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Old 09-05-2019, 10:17 AM   #1
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Cleaning very dirty acrylic slide toppers

The previous owner of our fairly new to us motorhome must have left the coach outdoors under trees with the slides out for an extended period of time. There is quite a bit of green mold/mildew and black stains on all the slide toppers and some on the main awning. My questions is what works best to clean these without damaging them? In some areas they are solid black and green from the growth and stains. I am considering replacing them but would rather clean them up since they appear to be ok otherwise and I would rather not spend the money on new ones.

Any suggestions are greatly appreciated as always!
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Old 09-05-2019, 10:20 AM   #2
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I'd start with soap and water before moving to stronger cleaners
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Old 09-05-2019, 01:24 PM   #3
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I'd start with soap and water before moving to stronger cleaners
I use auto wash soap and a few oz of bleach in a 5G bucket of water. Soap removes dirt and road oils without removing wax or damaging clear-coat, the small amount of bleach kills and removes mold/mildew without damaging awning material or anything else.
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Old 09-05-2019, 06:51 PM   #4
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Start with powerwashing. That will get rid of 95% with the least effort as long as your careful not to overdo it.
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Old 09-05-2019, 07:29 PM   #5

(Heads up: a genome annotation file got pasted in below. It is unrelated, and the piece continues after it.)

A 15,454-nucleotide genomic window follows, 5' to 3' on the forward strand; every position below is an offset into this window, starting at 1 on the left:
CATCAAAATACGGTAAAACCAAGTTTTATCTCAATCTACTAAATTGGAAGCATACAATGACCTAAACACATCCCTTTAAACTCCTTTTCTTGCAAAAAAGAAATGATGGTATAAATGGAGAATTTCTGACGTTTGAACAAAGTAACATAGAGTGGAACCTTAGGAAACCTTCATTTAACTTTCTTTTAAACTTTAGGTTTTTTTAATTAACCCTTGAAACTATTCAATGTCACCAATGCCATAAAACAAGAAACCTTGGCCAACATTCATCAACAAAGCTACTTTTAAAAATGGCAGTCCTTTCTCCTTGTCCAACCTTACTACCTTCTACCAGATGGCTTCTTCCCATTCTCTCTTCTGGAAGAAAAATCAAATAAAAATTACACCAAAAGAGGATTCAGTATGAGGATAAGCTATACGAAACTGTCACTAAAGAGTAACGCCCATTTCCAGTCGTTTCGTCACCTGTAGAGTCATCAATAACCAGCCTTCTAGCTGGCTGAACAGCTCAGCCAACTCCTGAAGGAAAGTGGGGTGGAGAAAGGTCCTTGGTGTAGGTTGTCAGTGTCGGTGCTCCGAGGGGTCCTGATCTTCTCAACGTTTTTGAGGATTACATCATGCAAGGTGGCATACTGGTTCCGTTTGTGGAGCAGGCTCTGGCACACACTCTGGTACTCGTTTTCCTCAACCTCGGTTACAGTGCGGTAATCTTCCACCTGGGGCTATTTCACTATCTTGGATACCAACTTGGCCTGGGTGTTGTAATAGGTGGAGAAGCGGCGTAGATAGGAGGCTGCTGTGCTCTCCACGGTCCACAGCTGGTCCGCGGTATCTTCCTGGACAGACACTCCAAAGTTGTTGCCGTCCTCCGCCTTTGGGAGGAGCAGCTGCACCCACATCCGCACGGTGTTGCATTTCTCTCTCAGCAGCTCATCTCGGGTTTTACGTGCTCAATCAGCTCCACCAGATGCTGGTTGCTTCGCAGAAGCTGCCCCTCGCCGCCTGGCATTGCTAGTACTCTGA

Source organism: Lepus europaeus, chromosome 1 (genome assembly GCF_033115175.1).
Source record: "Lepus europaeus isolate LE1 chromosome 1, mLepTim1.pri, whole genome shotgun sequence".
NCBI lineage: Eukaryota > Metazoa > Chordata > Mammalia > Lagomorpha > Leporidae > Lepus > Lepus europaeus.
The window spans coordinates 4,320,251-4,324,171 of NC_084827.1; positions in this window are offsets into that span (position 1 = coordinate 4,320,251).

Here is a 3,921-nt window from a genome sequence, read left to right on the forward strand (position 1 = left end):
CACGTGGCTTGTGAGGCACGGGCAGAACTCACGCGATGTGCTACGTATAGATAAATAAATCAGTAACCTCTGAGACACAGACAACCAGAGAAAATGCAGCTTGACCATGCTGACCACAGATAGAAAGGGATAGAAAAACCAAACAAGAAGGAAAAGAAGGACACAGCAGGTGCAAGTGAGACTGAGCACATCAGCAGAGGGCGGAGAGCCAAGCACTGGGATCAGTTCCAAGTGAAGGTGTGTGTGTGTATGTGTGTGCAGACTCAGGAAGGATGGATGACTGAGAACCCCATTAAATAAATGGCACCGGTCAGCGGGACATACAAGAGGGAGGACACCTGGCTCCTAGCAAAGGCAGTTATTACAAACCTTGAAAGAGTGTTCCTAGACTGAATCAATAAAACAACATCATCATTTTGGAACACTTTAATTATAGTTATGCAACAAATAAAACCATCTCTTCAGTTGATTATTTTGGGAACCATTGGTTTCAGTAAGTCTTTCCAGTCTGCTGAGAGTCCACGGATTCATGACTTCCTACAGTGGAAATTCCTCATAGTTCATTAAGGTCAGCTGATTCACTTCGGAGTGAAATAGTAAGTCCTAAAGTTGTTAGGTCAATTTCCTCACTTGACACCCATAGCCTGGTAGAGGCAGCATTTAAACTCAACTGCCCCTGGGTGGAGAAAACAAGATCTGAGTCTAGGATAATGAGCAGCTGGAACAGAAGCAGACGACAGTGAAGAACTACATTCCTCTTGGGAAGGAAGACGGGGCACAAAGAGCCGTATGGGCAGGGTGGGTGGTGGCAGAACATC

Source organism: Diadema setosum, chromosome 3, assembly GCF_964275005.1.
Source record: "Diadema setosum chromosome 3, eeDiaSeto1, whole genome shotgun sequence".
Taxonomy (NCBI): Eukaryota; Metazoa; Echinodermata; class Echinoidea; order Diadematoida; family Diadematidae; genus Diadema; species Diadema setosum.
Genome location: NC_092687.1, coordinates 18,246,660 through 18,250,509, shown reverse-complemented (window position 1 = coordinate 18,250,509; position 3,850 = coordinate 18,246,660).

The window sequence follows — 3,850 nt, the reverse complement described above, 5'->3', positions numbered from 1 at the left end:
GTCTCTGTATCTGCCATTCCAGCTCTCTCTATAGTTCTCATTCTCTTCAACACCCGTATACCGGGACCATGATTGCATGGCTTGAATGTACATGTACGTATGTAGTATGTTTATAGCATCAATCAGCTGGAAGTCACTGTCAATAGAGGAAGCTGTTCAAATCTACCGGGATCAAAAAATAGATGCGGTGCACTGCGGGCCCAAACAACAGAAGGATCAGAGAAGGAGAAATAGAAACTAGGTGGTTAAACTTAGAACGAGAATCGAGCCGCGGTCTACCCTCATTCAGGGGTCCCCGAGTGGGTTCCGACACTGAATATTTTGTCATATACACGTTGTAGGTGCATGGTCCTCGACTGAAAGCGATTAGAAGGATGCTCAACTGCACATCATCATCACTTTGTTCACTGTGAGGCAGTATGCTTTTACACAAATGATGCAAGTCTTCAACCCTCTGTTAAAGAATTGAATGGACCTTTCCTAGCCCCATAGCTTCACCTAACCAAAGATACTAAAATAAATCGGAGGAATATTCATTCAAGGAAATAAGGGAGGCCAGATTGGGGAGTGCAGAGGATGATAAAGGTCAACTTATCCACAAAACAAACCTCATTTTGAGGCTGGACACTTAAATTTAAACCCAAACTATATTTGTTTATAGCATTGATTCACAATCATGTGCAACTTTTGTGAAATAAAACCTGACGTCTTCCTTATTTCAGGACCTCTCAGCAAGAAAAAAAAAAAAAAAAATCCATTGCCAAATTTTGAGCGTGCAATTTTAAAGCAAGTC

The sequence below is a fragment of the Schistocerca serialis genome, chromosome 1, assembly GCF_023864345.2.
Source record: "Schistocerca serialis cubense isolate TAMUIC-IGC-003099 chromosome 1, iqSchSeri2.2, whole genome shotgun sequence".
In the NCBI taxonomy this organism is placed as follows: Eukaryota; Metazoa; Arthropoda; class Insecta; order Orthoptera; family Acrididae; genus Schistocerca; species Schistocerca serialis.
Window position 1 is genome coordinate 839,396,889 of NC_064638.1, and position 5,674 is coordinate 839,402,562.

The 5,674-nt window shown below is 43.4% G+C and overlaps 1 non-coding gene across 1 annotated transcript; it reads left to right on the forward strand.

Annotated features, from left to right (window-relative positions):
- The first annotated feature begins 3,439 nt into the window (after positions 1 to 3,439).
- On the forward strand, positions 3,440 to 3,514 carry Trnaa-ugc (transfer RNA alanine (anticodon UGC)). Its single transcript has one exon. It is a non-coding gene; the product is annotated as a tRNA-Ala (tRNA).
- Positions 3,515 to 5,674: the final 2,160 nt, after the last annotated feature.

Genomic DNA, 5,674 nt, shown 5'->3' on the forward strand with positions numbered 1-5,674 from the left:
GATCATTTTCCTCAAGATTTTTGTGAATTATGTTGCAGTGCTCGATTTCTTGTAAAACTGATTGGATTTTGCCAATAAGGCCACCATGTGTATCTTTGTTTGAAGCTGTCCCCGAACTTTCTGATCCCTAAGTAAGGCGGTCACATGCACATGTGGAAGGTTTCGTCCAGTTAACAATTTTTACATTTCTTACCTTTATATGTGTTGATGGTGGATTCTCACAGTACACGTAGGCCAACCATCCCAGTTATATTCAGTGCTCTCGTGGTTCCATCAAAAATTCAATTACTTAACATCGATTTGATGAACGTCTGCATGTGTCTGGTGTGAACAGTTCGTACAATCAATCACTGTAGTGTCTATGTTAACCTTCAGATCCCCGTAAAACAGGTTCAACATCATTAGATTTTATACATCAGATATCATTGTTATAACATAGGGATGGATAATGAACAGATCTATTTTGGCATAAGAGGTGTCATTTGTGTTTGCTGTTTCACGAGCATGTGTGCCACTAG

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You have a lot of work cut out for you. Good luck! This web site gives some good hints. A little bleach and rolling it up wet to clean for a short time sometimes helps.

Also, you said it was left open under trees so what you are seeing could be a lot of tree sap with dirt over it. This web site also gives suggestions for tree sap.

https://www.etrailer.com/faq-clean-RV-awning.aspx
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Old 09-06-2019, 06:30 AM   #6
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Thanks everyone for the replies. I did want to mention that our awnings are the woven acrylic awnings that are like fabric rather than the ones that are more like plastic. Can I still use bleach on those or will it take the color out of them???
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Old 09-06-2019, 09:44 AM   #7
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You can use bleach, just like you can use bleach when washing clothing at home. In moderate quantities, no harm at all. The awning fabric is quite robust, so can handle more bleach than your shirts and socks. I use a heavy duty detergent and maybe a half cup of bleach in a couple gallons of water. If you are worried about it being too strong, start with a bleaching laundry detergent like Oxyclean instead.